Michigan’s Legislators recently passed a bill that would allow most people under 26 years of age charged with a crime to avoid a permanent criminal record. The new law was signed into law by Governor Witmer earlier this year.
Called the Holmes Youthful Trainee Act, the law provides that if an individual pleads guilty to a criminal offense, committed between the individual’s eighteenth and twenty-sixth birthdays, a judge may assign the individual to the status of youthful trainee. Doing so requires the consent of the person charged with the crime, and most judges require the prosecution to agree to this disposition as well. Certain crimes require the consent of the prosecution and if the individual is between 21 and 26 years, then the prosecutor’s consent must also be obtained. If there is a victim, in some circumstances they must also be consulted but the law falls short of indicating the complainant must consent.
If the judge presiding over the case agrees to allow youthful trainee status, the offender pleads guilty to the crime, but the court does not enter a conviction. Provided the Judge does not revoke the youthful trainee status, when the matter is concluded, the case will be dismissed, and the person will have no criminal record. The law specifically provides that assignment as a youthful trainee precludes the individual from suffering any “civil disability or loss of right or privilege.”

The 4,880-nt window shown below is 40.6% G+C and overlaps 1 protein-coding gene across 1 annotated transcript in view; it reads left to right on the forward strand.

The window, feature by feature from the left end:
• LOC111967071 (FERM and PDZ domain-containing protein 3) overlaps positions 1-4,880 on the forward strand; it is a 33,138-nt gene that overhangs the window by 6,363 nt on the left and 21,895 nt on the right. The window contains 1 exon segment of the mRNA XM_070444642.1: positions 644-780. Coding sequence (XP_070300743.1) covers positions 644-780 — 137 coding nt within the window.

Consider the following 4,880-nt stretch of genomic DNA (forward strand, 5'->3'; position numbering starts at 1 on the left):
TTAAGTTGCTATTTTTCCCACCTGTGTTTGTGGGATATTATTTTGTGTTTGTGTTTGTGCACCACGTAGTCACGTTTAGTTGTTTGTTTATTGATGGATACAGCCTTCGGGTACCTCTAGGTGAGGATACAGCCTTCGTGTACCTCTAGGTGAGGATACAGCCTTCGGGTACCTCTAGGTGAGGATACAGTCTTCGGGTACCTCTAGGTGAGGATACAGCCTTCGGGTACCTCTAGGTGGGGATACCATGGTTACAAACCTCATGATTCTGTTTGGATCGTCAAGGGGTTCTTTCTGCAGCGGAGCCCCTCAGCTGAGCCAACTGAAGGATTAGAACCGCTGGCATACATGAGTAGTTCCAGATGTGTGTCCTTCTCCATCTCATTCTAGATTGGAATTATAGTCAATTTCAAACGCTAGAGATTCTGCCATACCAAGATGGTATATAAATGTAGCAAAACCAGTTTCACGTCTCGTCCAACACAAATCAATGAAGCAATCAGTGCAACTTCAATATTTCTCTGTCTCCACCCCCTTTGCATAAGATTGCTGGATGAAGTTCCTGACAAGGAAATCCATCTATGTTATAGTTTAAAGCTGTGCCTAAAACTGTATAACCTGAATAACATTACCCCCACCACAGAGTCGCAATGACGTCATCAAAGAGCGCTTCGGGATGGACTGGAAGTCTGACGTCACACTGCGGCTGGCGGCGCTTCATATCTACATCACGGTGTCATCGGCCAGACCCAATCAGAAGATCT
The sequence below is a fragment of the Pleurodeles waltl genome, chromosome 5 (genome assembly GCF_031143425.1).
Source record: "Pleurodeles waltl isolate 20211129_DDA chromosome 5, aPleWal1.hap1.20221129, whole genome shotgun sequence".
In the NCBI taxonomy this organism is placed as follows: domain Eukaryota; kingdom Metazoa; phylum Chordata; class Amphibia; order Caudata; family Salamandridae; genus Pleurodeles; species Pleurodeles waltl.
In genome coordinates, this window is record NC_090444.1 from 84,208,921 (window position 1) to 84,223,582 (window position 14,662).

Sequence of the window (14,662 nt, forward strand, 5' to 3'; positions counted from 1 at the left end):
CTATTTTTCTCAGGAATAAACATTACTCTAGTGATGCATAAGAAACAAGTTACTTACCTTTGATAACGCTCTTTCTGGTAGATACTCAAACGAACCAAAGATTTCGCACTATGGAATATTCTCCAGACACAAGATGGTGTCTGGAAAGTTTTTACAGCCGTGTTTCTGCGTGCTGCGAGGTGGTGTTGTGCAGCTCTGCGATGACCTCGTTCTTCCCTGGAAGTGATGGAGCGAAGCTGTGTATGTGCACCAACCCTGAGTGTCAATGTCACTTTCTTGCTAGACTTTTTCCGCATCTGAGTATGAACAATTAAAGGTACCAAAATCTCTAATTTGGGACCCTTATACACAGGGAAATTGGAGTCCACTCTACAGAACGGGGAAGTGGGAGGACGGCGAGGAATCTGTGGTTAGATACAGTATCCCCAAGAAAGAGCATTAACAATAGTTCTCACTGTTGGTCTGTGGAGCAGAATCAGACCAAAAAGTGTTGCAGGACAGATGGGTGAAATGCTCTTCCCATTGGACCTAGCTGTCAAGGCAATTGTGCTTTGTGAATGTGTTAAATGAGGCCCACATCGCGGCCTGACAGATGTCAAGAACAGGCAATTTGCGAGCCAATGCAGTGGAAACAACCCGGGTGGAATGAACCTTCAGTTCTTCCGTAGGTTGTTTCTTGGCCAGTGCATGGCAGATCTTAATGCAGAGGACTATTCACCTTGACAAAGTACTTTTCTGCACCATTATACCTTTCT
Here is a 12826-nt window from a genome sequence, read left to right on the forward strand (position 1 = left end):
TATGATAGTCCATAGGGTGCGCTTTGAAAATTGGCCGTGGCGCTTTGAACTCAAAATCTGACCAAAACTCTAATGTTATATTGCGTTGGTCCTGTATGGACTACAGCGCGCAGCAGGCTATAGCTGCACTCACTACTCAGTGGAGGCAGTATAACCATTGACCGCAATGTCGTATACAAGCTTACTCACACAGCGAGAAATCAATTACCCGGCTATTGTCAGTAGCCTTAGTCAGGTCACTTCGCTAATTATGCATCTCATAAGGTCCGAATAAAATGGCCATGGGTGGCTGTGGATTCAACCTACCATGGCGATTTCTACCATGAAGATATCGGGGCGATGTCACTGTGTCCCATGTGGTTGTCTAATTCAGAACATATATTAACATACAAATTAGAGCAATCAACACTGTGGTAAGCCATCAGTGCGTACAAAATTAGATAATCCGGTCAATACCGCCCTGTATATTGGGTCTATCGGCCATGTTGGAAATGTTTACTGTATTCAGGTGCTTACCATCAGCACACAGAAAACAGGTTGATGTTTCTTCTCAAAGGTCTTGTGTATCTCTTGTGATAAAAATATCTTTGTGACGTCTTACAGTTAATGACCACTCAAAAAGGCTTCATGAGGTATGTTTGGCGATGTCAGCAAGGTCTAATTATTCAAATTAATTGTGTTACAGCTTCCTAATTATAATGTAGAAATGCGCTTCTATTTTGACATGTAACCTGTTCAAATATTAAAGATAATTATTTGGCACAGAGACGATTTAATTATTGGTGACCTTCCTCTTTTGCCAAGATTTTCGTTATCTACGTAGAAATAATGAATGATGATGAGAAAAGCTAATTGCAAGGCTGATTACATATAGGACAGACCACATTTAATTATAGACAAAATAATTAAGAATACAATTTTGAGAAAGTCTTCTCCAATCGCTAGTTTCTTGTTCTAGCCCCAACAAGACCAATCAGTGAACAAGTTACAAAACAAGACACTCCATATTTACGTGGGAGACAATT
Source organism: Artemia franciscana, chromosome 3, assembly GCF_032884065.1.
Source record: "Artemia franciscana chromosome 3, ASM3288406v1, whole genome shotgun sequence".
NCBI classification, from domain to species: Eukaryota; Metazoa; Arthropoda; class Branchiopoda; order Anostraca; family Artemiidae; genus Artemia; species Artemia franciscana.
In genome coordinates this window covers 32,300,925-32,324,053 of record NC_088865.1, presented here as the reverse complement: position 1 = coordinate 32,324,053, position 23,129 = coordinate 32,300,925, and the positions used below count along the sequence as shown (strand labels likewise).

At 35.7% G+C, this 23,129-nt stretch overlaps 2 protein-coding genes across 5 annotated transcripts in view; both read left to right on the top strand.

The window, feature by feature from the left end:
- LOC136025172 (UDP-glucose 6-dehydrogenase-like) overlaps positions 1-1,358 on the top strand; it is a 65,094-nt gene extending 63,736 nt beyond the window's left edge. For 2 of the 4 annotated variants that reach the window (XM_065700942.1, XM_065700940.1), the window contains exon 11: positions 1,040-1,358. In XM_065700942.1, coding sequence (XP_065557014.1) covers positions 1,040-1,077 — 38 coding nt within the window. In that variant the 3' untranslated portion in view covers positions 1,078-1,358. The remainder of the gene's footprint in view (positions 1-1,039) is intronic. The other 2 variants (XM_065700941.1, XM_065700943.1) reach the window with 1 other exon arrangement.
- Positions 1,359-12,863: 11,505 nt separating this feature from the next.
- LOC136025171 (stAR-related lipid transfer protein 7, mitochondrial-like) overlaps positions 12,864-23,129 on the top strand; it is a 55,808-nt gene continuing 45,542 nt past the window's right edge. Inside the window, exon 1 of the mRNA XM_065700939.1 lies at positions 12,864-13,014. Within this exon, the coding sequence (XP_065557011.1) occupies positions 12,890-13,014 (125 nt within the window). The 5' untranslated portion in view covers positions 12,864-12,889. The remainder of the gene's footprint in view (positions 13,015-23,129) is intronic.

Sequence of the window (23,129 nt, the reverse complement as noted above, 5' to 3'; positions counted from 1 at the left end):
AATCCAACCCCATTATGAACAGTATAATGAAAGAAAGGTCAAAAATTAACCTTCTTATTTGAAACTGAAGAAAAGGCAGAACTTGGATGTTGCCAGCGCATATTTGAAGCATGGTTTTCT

A person who is assigned to the status of a youthful trainee may be required to complete a term of probation that includes conditions such as to maintain employment, obtain a GED or attend college or trade school. Many other conditions are possible as well. A failure to comply with these terms and conditions can result in the HYTA status being removed, and if that happens, the individual will end up with a criminal record. They can receive further sanctions, such as incarceration.
Not all individuals under 26 years of age will be eligible for HYTA consideration and you should discuss your eligibility with your lawyers. Also, individuals charged with certain crimes are expressly ineligible for youthful trainee status. Ineligible offenses include those punishable by a maximum of up to life in prison and most Michigan criminal sexual conduct charges.
All traffic offenses, including any kind of drunk driving offense are ineligible for HYTA consideration, but based on another new change in Michigan’s law, in most instances, DUI offense may now be removed from the offender’s public criminal record. This is called expungement.To learn if your Michigan DUI can be expunged, please see “What Michigan DUI Offenses Can be Expunged?”
Being assigned to HYTA does not avoid punishment, and that is not the expressed goal or purpose of the Holmes Youthful Trainee Act. Michigan law provides that a person can be given HYTA and placed on probation for up to 3 years. During probation, the offender can be subject to any of the terms and conditions of probation that would otherwise be applicable. This can also include participation in an adult treatment court.
Individuals placed on HYTA can also be given jail time. If jail time is ordered as part of the sentence, the court may allow work release. However, work release is not available in some jails.
Placing an individual into HYTA is discretionary with the judge. In most instances HYTA requires a plea of guilty but some judges will allow HYTA after an unsuccessful trial. Finally, a judge may terminate HYTA at any time, even where revocation is not mandatory under the law.
If you are more than 17 years of age, but less than 26 years of age and are charged with a crime in Michigan, be sure to discuss whether you can avoid a criminal conviction by being given youthful trainee status.